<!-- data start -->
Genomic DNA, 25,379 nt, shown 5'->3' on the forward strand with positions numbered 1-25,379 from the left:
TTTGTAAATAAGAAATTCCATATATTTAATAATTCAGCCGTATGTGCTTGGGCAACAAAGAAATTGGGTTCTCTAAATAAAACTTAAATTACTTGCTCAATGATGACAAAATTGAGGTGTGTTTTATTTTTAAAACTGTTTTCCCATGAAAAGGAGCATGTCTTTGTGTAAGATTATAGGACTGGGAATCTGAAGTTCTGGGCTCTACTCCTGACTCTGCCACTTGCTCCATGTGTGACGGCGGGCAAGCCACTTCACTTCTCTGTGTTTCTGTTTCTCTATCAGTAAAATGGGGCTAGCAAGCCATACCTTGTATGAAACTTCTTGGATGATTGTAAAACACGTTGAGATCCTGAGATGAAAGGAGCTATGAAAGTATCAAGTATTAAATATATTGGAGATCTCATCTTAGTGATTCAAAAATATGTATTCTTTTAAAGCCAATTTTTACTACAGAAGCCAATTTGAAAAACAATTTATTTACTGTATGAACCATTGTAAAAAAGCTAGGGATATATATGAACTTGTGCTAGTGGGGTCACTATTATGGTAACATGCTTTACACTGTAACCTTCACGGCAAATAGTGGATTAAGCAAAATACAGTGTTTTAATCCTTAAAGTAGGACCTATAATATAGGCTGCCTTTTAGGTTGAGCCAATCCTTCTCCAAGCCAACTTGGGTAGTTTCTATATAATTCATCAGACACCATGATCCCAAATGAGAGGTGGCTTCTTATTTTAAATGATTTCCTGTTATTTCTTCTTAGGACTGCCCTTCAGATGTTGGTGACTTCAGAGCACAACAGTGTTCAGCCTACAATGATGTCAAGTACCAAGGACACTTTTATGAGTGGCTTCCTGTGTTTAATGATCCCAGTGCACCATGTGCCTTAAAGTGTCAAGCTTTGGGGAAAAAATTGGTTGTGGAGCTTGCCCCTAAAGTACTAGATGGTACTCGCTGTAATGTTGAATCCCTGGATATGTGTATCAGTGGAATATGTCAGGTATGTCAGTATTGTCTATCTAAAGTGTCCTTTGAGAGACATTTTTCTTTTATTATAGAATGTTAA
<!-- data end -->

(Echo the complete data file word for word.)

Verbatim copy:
Genomic DNA, 25,379 nt, shown 5'->3' on the forward strand with positions numbered 1-25,379 from the left:
TTTGTAAATAAGAAATTCCATATATTTAATAATTCAGCCGTATGTGCTTGGGCAACAAAGAAATTGGGTTCTCTAAATAAAACTTAAATTACTTGCTCAATGATGACAAAATTGAGGTGTGTTTTATTTTTAAAACTGTTTTCCCATGAAAAGGAGCATGTCTTTGTGTAAGATTATAGGACTGGGAATCTGAAGTTCTGGGCTCTACTCCTGACTCTGCCACTTGCTCCATGTGTGACGGCGGGCAAGCCACTTCACTTCTCTGTGTTTCTGTTTCTCTATCAGTAAAATGGGGCTAGCAAGCCATACCTTGTATGAAACTTCTTGGATGATTGTAAAACACGTTGAGATCCTGAGATGAAAGGAGCTATGAAAGTATCAAGTATTAAATATATTGGAGATCTCATCTTAGTGATTCAAAAATATGTATTCTTTTAAAGCCAATTTTTACTACAGAAGCCAATTTGAAAAACAATTTATTTACTGTATGAACCATTGTAAAAAAGCTAGGGATATATATGAACTTGTGCTAGTGGGGTCACTATTATGGTAACATGCTTTACACTGTAACCTTCACGGCAAATAGTGGATTAAGCAAAATACAGTGTTTTAATCCTTAAAGTAGGACCTATAATATAGGCTGCCTTTTAGGTTGAGCCAATCCTTCTCCAAGCCAACTTGGGTAGTTTCTATATAATTCATCAGACACCATGATCCCAAATGAGAGGTGGCTTCTTATTTTAAATGATTTCCTGTTATTTCTTCTTAGGACTGCCCTTCAGATGTTGGTGACTTCAGAGCACAACAGTGTTCAGCCTACAATGATGTCAAGTACCAAGGACACTTTTATGAGTGGCTTCCTGTGTTTAATGATCCCAGTGCACCATGTGCCTTAAAGTGTCAAGCTTTGGGGAAAAAATTGGTTGTGGAGCTTGCCCCTAAAGTACTAGATGGTACTCGCTGTAATGTTGAATCCCTGGATATGTGTATCAGTGGAATATGTCAGGTATGTCAGTATTGTCTATCTAAAGTGTCCTTTGAGAGACATTTTTCTTTTATTATAGAATGTTAA